Pitcher Eric Orze Drafted by Mets After Surviving Testicular, Skin Cancer

Tim Daniels@TimDanielsBRFeatured ColumnistJune 12, 2020

The New York Mets logo is displayed Citi Field before Friday's Game 3 of the Major League Baseball World Series between the Mets and the Kansas City Royals, Thursday, Oct. 29, 2015, in New York. (AP Photo/Peter Morgan)
Peter Morgan/Associated Press

The New York Mets selected University of New Orleans pitcher Eric Orze, a two-time cancer survivor, in the fifth round of the 2020 MLB draft Thursday night.

Orze missed part of the 2018 season and the entire 2019 campaign while undergoing treatment for testicular cancer and skin cancer, per ESPN.

Mets vice president of international and amateur scouting Tommy Tanous commented on the pick:

"This is a kid that will not quit. He really won't. Our scouts fell in love with his split-finger, to tell you the truth. He throws a heavy, heavy fastball and he uses that split as his out pitch, his strikeout pitch. He accumulated tremendous numbers this year, and we felt it was a great value there. To get that kind of arm with that kind of out pitch there was a great way to end the draft. So, obviously, this is a high-makeup kid, high-quality kid who happens to have a really gifted pitch."

New York Mets @Mets

In the 5th round (150th overall), we’ve selected Eric Orze from @UNOPrivateers. #LGM https://t.co/wuN72VP7gG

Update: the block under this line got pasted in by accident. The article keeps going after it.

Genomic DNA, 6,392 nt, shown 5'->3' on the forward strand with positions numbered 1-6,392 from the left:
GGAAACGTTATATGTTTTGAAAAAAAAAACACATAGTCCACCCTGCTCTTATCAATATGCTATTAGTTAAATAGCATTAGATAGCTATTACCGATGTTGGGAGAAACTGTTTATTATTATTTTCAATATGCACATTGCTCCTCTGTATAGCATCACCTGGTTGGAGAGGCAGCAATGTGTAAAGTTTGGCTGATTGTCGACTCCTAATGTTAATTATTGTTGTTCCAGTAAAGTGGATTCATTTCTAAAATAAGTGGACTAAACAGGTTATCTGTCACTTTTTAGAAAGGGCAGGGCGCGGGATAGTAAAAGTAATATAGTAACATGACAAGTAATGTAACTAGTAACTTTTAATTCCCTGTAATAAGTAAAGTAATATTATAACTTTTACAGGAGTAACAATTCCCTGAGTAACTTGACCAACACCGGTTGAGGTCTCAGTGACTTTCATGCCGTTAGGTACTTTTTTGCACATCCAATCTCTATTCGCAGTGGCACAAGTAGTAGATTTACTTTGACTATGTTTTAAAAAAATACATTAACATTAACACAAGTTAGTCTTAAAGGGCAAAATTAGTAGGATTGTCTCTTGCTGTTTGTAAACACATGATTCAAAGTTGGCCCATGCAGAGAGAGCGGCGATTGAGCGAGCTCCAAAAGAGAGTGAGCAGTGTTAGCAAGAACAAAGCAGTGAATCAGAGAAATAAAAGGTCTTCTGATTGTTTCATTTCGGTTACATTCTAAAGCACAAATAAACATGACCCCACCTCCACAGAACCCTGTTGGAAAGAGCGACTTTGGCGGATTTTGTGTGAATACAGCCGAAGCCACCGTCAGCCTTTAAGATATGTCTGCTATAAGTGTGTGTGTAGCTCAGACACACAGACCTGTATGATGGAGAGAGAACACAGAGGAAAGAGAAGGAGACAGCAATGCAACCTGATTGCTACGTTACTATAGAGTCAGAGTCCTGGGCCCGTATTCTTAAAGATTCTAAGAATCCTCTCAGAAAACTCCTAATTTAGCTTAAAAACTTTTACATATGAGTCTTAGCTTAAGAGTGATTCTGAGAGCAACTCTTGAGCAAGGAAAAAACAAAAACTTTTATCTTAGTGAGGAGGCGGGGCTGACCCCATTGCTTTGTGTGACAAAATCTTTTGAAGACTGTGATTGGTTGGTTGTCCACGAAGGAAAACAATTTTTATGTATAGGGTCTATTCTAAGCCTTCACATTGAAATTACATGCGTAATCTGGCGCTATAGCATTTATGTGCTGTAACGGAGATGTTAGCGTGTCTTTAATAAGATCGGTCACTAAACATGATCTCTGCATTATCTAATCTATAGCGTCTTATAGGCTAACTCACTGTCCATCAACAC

Orze started his college career at Northwest Florida State before transferring to UNO in 2018.

The 22-year-old Illinois native posted a 2.75 ERA with 29 strikeouts in 19.2 innings across four appearances (three starts) for the Privateers in 2020 before the season was halted by the coronavirus pandemic.

"To go through what he went through a couple of years ago when it would have been easy to stop playing baseball or lose his purpose, and he never did," Mets general manager Brodie Van Wagenen told reporters. "And so, he's motivated and he wants the challenge of professional baseball, and we're glad to be able to give him that opportunity."

In March, Orze told Rod Walker of the New Orleans Advocate he was shocked by the initial testicular cancer diagnosis and frustrated by the follow-up skin cancer diagnosis, but he survived and came through the process with a deeper love for baseball:

"Having that taken away from me opened my eyes to how much I appreciated and loved the game and how much I'm willing to do for it. I always tell everybody, as bizarre as it sounds, having cancer was actually good for me. It kinda opened my eyes to just how much I want to do this and how little time I have to prove to whatever professional people come to see if I have the ability to play at the next level. A drastic change needs to happen to ensure I'm going to be able to do that if that's really what I want. So cancer kicked me into overdrive."

With the minor league season likely canceled because of the COVID-19 pandemic, Orze probably won't make his debut in the Mets organization until 2021.  


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